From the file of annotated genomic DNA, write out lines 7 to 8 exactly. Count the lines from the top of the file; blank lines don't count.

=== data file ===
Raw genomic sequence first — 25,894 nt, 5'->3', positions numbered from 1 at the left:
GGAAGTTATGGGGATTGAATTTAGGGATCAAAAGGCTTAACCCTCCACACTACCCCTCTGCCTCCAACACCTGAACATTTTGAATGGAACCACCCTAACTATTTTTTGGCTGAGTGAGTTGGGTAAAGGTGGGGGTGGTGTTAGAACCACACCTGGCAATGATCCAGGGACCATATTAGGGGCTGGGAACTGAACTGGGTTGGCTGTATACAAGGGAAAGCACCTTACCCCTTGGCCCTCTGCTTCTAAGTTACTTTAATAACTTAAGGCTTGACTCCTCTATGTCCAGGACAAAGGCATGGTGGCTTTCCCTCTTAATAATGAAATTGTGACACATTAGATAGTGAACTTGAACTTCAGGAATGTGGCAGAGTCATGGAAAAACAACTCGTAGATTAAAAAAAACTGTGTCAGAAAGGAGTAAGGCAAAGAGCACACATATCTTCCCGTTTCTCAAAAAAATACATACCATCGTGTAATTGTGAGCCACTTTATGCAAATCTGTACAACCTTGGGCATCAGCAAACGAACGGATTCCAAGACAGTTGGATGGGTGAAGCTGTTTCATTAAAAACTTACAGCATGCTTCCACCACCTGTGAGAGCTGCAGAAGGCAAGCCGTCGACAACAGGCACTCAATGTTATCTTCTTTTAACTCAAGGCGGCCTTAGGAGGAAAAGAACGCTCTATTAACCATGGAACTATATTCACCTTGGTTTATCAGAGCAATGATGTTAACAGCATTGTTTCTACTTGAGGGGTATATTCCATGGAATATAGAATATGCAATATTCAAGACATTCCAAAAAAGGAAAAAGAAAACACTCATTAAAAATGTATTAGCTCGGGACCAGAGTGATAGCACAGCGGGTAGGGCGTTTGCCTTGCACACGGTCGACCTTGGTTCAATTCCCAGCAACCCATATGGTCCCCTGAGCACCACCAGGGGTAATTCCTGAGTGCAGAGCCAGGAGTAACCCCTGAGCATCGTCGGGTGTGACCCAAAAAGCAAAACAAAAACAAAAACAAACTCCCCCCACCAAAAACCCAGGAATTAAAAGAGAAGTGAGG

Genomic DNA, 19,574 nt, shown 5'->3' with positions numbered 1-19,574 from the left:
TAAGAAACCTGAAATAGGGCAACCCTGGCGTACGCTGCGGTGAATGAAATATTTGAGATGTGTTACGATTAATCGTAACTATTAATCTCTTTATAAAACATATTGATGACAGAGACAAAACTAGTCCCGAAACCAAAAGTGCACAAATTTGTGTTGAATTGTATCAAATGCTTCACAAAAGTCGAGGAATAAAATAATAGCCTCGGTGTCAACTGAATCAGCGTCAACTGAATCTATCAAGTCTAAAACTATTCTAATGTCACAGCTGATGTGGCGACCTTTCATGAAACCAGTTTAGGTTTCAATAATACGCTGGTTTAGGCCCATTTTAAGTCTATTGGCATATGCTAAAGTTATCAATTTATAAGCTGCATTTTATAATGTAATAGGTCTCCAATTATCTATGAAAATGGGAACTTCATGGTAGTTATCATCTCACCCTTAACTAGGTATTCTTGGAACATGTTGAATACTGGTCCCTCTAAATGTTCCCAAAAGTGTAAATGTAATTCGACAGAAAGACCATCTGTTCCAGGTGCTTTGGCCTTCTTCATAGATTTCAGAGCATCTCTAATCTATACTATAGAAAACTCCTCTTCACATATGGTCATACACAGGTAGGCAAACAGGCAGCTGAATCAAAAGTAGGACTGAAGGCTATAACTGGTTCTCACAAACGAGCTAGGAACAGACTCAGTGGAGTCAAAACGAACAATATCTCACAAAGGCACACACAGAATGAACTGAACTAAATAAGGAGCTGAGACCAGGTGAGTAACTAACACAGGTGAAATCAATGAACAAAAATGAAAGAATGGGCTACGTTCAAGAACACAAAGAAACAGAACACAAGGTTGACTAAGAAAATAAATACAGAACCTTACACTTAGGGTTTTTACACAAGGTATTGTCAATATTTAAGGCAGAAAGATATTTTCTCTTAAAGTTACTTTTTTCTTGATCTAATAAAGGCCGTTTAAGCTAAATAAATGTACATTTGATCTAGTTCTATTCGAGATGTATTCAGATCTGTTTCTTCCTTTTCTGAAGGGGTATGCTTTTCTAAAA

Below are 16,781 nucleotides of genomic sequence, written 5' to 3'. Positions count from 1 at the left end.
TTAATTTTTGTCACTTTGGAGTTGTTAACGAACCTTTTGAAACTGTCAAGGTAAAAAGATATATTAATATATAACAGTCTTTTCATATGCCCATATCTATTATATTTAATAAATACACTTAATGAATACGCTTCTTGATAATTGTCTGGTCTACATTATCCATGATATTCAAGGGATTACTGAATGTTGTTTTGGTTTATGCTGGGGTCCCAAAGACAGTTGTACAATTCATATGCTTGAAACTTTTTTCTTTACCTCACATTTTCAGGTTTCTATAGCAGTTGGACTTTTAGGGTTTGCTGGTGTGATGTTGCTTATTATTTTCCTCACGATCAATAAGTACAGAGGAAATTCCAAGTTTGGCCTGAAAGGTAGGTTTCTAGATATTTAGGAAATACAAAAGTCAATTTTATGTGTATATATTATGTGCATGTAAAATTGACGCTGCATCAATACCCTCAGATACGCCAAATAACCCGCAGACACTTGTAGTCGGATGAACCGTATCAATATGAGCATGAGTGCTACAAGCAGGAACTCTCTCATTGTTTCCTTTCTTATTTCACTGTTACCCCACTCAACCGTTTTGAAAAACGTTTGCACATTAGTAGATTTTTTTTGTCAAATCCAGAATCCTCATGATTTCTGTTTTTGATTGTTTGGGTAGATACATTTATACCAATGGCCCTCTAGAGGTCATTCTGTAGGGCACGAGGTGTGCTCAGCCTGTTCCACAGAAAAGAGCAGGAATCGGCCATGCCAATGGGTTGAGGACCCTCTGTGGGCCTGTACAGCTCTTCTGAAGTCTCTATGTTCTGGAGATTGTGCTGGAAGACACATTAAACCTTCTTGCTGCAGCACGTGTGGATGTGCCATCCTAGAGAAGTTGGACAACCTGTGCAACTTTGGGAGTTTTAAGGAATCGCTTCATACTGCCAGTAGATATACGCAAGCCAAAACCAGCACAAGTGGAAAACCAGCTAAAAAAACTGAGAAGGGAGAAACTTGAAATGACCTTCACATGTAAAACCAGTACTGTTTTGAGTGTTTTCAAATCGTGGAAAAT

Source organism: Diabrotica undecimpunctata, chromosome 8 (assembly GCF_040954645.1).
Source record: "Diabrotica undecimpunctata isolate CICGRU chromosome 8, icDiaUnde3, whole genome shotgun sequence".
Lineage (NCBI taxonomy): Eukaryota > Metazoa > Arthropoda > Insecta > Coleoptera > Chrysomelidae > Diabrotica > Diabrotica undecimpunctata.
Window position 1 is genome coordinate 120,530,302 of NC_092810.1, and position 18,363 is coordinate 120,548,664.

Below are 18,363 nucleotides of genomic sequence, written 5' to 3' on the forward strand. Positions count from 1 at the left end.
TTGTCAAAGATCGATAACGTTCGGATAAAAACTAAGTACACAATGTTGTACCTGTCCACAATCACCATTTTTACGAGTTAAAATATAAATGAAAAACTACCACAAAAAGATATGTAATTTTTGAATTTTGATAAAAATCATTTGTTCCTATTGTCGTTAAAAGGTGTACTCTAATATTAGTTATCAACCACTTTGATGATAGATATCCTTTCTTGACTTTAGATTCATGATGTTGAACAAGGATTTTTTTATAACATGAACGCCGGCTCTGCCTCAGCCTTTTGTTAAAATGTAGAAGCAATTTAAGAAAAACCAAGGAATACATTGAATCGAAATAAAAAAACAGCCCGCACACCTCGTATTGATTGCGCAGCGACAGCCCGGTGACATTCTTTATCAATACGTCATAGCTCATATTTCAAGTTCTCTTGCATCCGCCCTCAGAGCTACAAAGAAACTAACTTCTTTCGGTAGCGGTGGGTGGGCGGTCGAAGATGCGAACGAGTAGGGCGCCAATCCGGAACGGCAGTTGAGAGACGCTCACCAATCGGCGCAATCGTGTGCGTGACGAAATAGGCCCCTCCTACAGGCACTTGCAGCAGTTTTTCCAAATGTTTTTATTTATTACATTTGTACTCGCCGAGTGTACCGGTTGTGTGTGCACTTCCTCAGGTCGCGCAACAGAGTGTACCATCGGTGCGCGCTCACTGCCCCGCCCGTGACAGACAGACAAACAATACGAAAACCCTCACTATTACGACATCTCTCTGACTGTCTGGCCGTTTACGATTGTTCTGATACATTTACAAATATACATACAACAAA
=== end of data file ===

Source organism: Diabrotica undecimpunctata, chromosome 8 (assembly GCF_040954645.1).
Source record: "Diabrotica undecimpunctata isolate CICGRU chromosome 8, icDiaUnde3, whole genome shotgun sequence".